‘The Visitor’ Brings New Meaning to Downer Horror

Thriller keeps us guessing until fateful revelations sink an already soggy story

“The Visitor” turns the old saw, “you can’t go home again” on its head.

The thriller follows a couple returning to the bride’s hometown only to run into a complication. Some how, some way, the groom may have lived there before.

Or someone who looks just like him.

Confused? That’s part of the film’s early charm. Except the more we learn, the less we’re engaged by the disappointing shocker.

THE VISITOR | Official Trailer | Paramount Movies

Robert (Finn Jones) and Maia (Jessica McNamee) ditch London to be closer to her Southern roots. They made the decision together and both seem at peace with the move until Robert finds something unsettling in their new home.

An oil painting, hidden away but in fine shape, features a man who looks very much like Robert. It’s a coincidence at worst, a funny story to share with others at best.

The strange happenings don’t end there.

The town folk greet Robert like a returning high school athlete or war hero. The southern hospitality is flattering, and then weird, until he sees another painting with his likeness on it.

What’s behind the paintings? And can simple kindness explain the locals’ affection for their new neighbors?

The couple in play brings plenty of baggage to their new home. They’re still reeling from a recent miscarriage, and her father’s death delivered a second emotional blow.

“The Visitor” is in no hurry to spill its secrets, but it’s hardly mesmerizing along the way. Scares are few – most involve disturbing dreams, an exhausted horror trope – and Maia’s frustration at Robert’s painting obsession is hardly edge-of-your-seat fare.

Can you blame him?

Supporting players add some texture, but it’s hardly enough to sustain our curiosity. Even the local clergyman (Dane Rhodes) offers little save boiler-plate prayers. We eventually get Mr. Expository Man, but even he lacks all the answers.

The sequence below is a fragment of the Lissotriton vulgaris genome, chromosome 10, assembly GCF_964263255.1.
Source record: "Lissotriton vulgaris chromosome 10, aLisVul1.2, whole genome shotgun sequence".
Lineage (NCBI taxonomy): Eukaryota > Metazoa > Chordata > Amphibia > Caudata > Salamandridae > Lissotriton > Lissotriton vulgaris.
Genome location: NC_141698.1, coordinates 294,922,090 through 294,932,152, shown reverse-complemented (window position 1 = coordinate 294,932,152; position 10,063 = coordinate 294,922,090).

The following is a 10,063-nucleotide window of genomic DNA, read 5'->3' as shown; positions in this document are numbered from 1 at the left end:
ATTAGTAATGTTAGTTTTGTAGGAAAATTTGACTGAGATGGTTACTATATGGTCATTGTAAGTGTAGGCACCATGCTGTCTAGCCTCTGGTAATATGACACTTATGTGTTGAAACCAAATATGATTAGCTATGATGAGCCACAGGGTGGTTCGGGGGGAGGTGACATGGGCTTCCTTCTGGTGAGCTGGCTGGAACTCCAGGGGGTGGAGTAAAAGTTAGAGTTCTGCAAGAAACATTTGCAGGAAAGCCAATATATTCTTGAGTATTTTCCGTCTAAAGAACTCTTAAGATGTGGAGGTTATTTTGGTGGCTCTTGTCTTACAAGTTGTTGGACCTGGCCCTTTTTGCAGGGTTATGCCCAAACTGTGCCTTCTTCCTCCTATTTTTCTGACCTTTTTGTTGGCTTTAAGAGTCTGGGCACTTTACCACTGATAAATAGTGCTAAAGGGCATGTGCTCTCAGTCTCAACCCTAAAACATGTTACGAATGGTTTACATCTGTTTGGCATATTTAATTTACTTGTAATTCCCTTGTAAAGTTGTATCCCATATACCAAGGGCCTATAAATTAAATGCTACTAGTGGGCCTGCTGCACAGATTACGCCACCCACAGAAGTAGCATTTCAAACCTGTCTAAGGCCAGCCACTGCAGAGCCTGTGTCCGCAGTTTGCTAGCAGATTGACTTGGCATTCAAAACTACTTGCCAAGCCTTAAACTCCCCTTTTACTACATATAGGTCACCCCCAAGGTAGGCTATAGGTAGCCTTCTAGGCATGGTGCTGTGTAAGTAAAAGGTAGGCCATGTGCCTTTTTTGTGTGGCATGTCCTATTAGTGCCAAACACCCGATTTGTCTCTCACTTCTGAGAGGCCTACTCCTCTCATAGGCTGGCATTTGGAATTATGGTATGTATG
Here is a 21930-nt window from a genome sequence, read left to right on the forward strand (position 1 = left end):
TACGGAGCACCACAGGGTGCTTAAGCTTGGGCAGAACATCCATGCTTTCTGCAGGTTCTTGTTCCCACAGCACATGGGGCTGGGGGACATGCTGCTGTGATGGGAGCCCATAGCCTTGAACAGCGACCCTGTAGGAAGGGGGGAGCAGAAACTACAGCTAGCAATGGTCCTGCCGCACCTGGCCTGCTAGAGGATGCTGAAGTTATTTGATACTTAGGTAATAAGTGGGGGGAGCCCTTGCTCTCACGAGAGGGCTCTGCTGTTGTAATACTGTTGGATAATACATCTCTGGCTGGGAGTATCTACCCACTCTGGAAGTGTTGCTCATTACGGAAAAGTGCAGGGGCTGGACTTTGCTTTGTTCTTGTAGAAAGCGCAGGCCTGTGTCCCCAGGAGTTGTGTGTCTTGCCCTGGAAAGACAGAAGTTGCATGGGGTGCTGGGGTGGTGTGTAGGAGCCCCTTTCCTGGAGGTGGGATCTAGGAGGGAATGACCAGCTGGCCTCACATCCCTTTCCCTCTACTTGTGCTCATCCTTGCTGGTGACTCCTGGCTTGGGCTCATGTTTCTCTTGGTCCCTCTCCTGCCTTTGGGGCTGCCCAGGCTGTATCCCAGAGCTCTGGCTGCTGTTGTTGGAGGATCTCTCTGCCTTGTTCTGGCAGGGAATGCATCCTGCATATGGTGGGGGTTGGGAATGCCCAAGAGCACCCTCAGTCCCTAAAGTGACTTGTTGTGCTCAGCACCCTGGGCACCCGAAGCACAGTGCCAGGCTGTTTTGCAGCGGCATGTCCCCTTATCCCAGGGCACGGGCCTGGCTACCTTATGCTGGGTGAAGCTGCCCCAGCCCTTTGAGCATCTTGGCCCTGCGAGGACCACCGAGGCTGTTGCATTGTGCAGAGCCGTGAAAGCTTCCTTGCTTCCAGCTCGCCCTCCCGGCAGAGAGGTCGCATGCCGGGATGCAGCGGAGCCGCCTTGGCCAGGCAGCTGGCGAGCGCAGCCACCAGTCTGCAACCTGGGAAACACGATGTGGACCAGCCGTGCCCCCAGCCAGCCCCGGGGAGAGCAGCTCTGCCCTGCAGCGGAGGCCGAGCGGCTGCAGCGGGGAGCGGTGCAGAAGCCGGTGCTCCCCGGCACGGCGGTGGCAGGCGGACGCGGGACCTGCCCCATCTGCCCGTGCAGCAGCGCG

What is the secret behind “The Visitor?”

The final act should be unnerving, but director Justin P. Lange (“The Seventh Day”) unveils the final pieces without setting any new thrills in motion. The mood isn’t the problem. There’s some de factor haunted house creeps, shocking dreams and an unnerving sense that Robert is in some sort of peril.

It’s still not engaging in the way most thrillers deliver.

The film’s resolution offers enough to absorb without giving every last secret away, but it’s one of the most dissatisfying third acts in recent memory.

HiT or Miss: “The Visitor” offers an original premise and a solid leading turn, but the thrills never accumulate and the ending is a dud.


  1. You are reading too much into this and you are wrong: it is a cliche before a metaphor. There is no depth, or universality to the theme. The folks in the movie are devil worshippers who already know the devil exists. They aren’t looking for “someone” to fill the “void.” They are looking for the man in the movie (they already have his photo). The Robert character has no choice and never attempts to make one. And what cruddy small town would be exhaust itself with joy for 200 years over a fallen Angel if all he got to give them is the cruddy town with a couple of nice houses? The end of the movie start talking “prophecy” in the last 10 minutes but there is none really given. The photos of “great evil” are lame. Hitler = Ghadafi? Very weak. Should have shown him at Club 54 ( to show some lusty debaucery the townsfolk might have enjoyed along the way).or spiced it up. The preacher thing is just stereotypical prejudice against religion at best. And what Southern town has no black people except one well off shop keeper? Weak movie and, whatever genera this film is listed as, it is not a thriller.

  2. For me, “The Visitor” is clear … if I’m not wrong, it’s a metaphor about that deep anthropological need of some group, at certain point of the history, to have a leader … that extremism that create a leader, a strong symbolic figure so powerfull that will be the one that “finally” will change the reality and bring the justice, the “eden”. In fact in the movie the visitor is a repetition, in the human history … that appear near to bad events or bad people.
    So, for the author, never will end this sickness: that human extremism which seems a religious believe, or is directly connected with this… is the real horrorific element of the movie and of the reality.

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